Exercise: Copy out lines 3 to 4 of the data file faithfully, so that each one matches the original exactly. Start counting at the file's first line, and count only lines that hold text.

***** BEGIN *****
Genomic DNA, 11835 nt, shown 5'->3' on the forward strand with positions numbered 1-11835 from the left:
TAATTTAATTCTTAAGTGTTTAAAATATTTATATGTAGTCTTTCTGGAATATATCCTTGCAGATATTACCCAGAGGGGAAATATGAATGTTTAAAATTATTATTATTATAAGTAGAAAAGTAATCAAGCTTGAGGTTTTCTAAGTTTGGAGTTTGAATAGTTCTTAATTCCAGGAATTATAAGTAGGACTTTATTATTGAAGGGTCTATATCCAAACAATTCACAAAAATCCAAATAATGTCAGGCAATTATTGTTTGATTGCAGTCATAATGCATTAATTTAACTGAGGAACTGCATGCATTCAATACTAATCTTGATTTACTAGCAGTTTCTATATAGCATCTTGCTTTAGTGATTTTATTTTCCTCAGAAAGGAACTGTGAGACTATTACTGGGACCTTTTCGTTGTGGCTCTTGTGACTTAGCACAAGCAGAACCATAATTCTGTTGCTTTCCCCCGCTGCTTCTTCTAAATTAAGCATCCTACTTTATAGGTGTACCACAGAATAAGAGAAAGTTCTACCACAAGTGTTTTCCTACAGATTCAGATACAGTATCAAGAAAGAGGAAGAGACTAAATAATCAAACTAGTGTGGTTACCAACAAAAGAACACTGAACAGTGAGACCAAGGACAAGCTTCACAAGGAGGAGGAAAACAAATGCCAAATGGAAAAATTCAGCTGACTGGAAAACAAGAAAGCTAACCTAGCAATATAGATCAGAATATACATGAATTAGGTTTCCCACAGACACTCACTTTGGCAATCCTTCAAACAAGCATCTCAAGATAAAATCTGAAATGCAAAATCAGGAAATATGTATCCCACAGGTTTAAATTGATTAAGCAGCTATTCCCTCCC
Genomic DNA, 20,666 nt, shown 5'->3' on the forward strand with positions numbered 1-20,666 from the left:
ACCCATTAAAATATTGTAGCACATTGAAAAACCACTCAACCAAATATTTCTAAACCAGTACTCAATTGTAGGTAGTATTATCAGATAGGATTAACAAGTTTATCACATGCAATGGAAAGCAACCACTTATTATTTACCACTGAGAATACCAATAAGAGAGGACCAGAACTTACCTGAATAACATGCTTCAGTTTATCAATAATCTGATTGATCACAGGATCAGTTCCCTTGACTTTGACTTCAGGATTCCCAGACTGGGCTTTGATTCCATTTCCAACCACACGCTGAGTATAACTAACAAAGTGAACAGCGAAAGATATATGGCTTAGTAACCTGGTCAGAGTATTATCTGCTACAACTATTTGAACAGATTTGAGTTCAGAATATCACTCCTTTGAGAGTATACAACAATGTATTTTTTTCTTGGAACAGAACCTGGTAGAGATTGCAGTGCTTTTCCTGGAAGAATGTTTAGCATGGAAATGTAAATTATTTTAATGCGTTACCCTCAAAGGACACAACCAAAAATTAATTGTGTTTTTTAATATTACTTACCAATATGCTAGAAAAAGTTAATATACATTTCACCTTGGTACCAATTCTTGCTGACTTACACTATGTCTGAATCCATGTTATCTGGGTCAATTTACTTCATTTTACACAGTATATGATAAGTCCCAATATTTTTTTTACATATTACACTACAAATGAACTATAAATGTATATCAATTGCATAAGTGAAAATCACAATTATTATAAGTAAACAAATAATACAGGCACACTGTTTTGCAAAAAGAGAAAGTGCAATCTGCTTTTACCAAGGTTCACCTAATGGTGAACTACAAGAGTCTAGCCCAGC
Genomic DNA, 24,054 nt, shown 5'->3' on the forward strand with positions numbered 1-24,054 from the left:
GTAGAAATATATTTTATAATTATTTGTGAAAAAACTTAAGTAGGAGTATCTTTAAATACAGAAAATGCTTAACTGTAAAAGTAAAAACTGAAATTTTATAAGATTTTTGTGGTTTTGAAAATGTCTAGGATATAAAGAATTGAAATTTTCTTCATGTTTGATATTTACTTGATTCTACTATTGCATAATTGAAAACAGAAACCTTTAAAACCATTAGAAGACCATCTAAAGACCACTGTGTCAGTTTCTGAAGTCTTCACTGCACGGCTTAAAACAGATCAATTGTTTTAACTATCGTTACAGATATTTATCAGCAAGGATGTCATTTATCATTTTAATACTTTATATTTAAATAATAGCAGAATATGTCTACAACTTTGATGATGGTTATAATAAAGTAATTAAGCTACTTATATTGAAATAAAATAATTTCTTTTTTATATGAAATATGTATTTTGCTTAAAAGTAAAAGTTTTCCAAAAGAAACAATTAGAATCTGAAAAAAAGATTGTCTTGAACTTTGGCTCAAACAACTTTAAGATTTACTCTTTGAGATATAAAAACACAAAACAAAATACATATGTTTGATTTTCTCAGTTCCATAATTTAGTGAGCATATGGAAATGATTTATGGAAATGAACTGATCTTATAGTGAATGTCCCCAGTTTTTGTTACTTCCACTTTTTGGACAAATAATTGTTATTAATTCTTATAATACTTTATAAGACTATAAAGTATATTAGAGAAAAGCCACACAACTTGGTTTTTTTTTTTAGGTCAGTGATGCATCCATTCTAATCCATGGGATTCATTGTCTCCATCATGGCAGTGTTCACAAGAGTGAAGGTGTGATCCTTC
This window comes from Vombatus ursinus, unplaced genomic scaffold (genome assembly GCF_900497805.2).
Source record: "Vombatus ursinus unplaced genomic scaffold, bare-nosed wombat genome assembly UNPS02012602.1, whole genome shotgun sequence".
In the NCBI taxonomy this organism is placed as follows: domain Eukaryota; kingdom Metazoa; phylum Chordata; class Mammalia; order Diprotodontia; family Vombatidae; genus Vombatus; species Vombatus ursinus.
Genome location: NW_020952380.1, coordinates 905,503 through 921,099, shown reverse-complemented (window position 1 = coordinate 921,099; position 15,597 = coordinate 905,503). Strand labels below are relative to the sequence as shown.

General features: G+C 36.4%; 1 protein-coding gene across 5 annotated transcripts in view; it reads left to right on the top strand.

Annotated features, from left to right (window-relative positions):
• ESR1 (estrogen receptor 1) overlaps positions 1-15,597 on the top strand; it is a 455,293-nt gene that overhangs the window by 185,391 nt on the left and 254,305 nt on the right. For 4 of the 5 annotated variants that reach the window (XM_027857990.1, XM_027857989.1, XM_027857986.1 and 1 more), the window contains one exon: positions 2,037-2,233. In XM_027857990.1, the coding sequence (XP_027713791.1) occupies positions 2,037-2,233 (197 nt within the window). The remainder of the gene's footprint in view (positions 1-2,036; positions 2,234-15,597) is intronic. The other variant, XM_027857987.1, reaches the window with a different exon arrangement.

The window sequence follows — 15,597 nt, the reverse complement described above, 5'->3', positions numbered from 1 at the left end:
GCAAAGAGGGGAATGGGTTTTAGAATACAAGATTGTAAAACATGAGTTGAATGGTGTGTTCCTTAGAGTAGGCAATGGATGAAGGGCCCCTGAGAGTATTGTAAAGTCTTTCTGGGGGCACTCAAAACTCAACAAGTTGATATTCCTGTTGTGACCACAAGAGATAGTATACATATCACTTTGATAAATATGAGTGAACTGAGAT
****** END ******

Genomic DNA, 20,666 nt, shown 5'->3' on the forward strand with positions numbered 1-20,666 from the left:
ACCCATTAAAATATTGTAGCACATTGAAAAACCACTCAACCAAATATTTCTAAACCAGTACTCAATTGTAGGTAGTATTATCAGATAGGATTAACAAGTTTATCACATGCAATGGAAAGCAACCACTTATTATTTACCACTGAGAATACCAATAAGAGAGGACCAGAACTTACCTGAATAACATGCTTCAGTTTATCAATAATCTGATTGATCACAGGATCAGTTCCCTTGACTTTGACTTCAGGATTCCCAGACTGGGCTTTGATTCCATTTCCAACCACACGCTGAGTATAACTAACAAAGTGAACAGCGAAAGATATATGGCTTAGTAACCTGGTCAGAGTATTATCTGCTACAACTATTTGAACAGATTTGAGTTCAGAATATCACTCCTTTGAGAGTATACAACAATGTATTTTTTTCTTGGAACAGAACCTGGTAGAGATTGCAGTGCTTTTCCTGGAAGAATGTTTAGCATGGAAATGTAAATTATTTTAATGCGTTACCCTCAAAGGACACAACCAAAAATTAATTGTGTTTTTTAATATTACTTACCAATATGCTAGAAAAAGTTAATATACATTTCACCTTGGTACCAATTCTTGCTGACTTACACTATGTCTGAATCCATGTTATCTGGGTCAATTTACTTCATTTTACACAGTATATGATAAGTCCCAATATTTTTTTTACATATTACACTACAAATGAACTATAAATGTATATCAATTGCATAAGTGAAAATCACAATTATTATAAGTAAACAAATAATACAGGCACACTGTTTTGCAAAAAGAGAAAGTGCAATCTGCTTTTACCAAGGTTCACCTAATGGTGAACTACAAGAGTCTAGCCCAGC